• 10. Adolescent egocentrism • David Elkind expanded on adolescent egocentrism, and described two major ways it might reveal itself ⚬ Imaginary audience (everyone is staring at your pimple) ⚬ Personal fable (no one understands me!!!)
  • 11. THINK ABOUT IT What would you say are the most important developments in adolescent thinking from the perspective of Piaget's work? How do these developments show themselves? Give examples.
  • 12. Critiques of Piaget • Some parts have not held up as well as others (even Piaget has questioned some things!) • Piaget thought adolescents reached formal operations at the same age • Adolescents may not use their formal operation capabilities
  • 13. Vygotsky’s Sociocultural Theory • Lev Vygotsky’s sociocultural theory ⚬ Social interactions are much more important to development ⚬ Everyday concepts vs scientific concepts ⚬ Cognitive development is driven by collaborative dialogues with more knowledgeable members of society (e.g., interactions with parents, teachers etc) ⚬ May vary from culture to culture
  • 14. • Zone of proximal development ⚬ Difference between what a learner can accomplish alone and with guidance of a more skilled partner ⚬ Example: riding a bike • Scaffolding • Conversation and dialogue Vygotsky’s Sociocultural Theory
  • 15. • In recent years, the analogy of the computer has inspired an information processing approach to adolescent thinking. • Cognition is analyzed as a matter of taking in information, paying attention to it, comparing and combining it with other information, and generating a response to it. • These theories see the mind as a computer; there are inputs and processing of information Information processing theories
  • 16. • The information processing system can be thought of as a set of elements or components that work together • There are major components (input, sensory register) ⚬ Sensory register takes in a lot of the information but cannot hold it for more than a tiny fraction of a second ⚬ Information is pushed out as more info is taken in ⚬ If something catches your attention, it is transferred to working memory (limited capacity) ⚬ If executive function brings in information from long-term memory to working memory Information processing theories
  • 17. • Adolescents have better selective attention and divided attention ⚬ Selective attention: Concentrating on one task or experience while blocking out awareness of others ⚬ Divided attention: the ability to do more than one thing at once improves from childhood to adolescence • Processing speed improves with adolescence ⚬ Memory span nearly doubles in adolescence ⚬ Developmental cascade • Adolescents use less literal “fuzzy traces” ⚬ Fuzzy-trace theory: we often store information in memory in inexact traces that preserve only the gist of the information. Information processing and adolescence
  • 18. THINK ABOUT IT When can fuzzy trace memories be useful? When can they be risky?
  • 19. • Binet developed measures of future school success in early 20th century • Binet’s test scored as “mental age” ⚬ IQ: ratio of mental age to chronological age • IQ tests designed to give average of 100 • IQ scores form normal (bell curve) distribution Intelligence in adolescence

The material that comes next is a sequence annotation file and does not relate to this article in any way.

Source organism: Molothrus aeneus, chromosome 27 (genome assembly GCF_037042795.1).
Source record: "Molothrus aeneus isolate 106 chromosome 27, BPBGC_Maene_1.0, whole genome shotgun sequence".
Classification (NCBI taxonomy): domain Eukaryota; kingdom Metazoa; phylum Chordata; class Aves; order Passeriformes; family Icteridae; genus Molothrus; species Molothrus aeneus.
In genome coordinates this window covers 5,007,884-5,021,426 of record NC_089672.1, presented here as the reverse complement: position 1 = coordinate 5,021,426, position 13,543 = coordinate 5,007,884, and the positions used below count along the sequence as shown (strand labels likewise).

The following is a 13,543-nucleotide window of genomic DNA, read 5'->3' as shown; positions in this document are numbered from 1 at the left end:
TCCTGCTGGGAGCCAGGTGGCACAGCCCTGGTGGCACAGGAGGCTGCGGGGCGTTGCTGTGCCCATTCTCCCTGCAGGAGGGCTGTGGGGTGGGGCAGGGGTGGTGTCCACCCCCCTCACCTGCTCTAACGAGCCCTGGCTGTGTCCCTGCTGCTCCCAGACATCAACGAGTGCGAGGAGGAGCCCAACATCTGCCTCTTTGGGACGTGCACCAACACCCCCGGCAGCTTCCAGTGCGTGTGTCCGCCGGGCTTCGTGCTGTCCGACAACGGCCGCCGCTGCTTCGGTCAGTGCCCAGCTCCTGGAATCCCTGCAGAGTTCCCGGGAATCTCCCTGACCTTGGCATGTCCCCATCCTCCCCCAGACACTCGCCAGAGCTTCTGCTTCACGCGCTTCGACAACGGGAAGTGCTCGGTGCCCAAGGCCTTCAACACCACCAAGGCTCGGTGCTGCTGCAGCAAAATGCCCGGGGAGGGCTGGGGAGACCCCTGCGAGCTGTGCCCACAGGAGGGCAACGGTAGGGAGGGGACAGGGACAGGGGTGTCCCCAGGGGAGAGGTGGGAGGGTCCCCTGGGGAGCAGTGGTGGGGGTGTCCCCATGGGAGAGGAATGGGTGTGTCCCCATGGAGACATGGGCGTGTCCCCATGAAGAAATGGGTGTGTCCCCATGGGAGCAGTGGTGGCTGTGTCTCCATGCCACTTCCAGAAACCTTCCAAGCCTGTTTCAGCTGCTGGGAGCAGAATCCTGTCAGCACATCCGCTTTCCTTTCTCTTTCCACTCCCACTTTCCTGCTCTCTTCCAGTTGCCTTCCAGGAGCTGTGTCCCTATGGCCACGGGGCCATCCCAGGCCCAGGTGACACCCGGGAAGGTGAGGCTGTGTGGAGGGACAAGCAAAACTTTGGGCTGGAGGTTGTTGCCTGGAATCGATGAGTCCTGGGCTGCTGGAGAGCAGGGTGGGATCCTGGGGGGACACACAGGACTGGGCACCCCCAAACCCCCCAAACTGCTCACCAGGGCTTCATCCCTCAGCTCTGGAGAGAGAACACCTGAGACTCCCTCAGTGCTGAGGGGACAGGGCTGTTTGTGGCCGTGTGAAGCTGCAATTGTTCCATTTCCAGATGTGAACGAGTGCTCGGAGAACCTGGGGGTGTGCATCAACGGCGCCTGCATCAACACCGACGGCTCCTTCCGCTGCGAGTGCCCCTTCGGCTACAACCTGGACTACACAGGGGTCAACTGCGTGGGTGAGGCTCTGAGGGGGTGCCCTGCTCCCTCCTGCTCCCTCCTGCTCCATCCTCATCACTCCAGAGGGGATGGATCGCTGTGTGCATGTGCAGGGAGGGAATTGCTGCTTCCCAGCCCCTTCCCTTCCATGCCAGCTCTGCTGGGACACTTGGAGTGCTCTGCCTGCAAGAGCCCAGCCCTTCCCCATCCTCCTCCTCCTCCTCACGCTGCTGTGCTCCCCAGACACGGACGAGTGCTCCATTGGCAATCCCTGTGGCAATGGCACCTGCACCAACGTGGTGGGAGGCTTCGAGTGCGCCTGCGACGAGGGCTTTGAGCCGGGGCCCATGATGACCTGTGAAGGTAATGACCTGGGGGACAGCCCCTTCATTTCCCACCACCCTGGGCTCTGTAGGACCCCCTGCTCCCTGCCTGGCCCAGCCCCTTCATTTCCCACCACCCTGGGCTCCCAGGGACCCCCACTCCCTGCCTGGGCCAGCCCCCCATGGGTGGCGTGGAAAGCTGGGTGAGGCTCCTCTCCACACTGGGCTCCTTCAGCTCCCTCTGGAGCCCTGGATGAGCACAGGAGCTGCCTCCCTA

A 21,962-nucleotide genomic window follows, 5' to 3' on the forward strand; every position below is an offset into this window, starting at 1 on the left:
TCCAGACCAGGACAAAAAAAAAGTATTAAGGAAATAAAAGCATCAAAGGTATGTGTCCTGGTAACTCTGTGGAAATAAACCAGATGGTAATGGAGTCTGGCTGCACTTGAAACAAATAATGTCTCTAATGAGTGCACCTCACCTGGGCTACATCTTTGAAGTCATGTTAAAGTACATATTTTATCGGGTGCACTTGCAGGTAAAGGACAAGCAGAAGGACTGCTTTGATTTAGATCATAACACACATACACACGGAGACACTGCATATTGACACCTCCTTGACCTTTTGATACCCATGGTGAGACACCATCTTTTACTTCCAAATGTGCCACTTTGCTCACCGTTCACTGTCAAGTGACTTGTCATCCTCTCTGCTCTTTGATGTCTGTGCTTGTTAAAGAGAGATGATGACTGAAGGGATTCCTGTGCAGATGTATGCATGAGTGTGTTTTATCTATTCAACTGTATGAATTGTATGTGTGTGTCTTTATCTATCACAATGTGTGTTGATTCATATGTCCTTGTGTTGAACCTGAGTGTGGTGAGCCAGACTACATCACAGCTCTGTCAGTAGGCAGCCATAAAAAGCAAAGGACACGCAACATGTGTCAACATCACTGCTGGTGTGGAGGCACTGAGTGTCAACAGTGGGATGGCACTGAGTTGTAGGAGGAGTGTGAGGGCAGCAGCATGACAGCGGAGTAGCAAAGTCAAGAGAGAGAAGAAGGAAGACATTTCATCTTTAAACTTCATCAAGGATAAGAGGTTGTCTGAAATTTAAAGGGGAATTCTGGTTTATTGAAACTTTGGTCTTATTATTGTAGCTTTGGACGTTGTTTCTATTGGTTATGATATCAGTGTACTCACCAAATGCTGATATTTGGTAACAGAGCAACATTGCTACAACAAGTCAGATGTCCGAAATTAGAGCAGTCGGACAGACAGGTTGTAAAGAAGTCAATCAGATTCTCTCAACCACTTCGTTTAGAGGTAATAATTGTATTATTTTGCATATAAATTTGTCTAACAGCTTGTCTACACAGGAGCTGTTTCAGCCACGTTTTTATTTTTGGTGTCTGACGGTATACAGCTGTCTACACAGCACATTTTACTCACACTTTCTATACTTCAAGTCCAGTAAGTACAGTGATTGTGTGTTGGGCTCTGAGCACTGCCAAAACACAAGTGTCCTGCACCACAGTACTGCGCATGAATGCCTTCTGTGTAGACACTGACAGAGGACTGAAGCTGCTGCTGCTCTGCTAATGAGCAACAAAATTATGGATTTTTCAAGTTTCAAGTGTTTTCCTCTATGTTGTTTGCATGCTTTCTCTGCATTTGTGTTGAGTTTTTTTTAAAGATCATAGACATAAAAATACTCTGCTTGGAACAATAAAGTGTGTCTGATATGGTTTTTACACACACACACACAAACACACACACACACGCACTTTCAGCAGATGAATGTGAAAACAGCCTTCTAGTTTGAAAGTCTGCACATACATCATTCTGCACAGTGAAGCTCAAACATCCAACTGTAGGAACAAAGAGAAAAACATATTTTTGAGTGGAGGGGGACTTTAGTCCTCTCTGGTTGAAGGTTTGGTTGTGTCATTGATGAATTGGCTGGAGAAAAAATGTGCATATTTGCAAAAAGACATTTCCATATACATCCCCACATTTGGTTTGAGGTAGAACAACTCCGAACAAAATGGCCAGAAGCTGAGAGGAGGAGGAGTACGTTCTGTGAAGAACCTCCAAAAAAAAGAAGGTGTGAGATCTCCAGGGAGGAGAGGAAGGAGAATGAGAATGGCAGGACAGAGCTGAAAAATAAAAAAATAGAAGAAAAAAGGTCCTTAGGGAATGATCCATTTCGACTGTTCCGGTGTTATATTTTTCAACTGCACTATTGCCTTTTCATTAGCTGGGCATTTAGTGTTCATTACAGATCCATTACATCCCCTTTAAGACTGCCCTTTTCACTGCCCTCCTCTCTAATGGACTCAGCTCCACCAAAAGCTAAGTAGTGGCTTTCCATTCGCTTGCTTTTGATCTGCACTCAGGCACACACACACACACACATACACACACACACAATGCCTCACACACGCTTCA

• 20. Intelligence and adolescence • IQ scores stable but intelligence varies • Fluid intelligence: similar to processing speed ⚬ Fluid intelligence peaks during adolescence • Crystallized intelligence: accumulated knowledge and judgment ⚬ Crystallized intelligence increases across adult years • Different individual patterns of intelligence development
  • 21. Intelligence and adolescence • Cultural bias: Tests may be more oriented toward the knowledge and experiences Caucasian middle-class children and underestimate the abilities of those from poor or minority backgrounds • Genetic background: Group differences in IQ scores may reflect hereditary differences in intellectual potential • Environmental factors: The lower average of children from poor and minority backgrounds may be a result of growing up in a family, neighborhood, and school settingss that are less favourable for intellectual growth
  • 22. Gardner’s Theory Of Multiple Intelligences • Many separate, independent “frames of mind” • Linguistic, logical-mathematical intelligences usually stressed • Musical, spatial, kinesthetic, interpersonal, intrapersonal • Naturalist, existential, spiritual • Implications of savant syndrome • Individuals have different patterns of intelligences Visual Spatial Linguistic-Verbal Interpersonal Intrapersonal Logical-Mathematical Musical Bodily-Kinesthetic Nautralistic
  • 23. THINK ABOUT IT Does education focus on specific intelligence? How do you think schools have begun to adapt to students’ multiple intelligences?
  • 24. Understanding Knowledge • Metacognition: thinking about how to think • Self-regulated learning as an acquired skill • Personal epistemology: what is knowledge? Why does it matter? • Children believe knowledge is objective • For early adolescents, knowledge is relative • Late adolescents rationally evaluate knowledge
  • 25. Understanding knowledge • Purposeful thinking transforms knowledge • Conceptual flexibility makes connections among concepts • Reflective thinking evaluates new and old ideas • Cognitive self-regulation keeps track of progress • Adolescence is a vital time to develop critical thinking
  • 26. THINK ABOUT IT Are there steps that schools could take to encourage metacognition, self-regulated learning, and critical thinking in their adolescent students? How could the teacher interact with the students? How would they lecture? What assignments/tests would there be?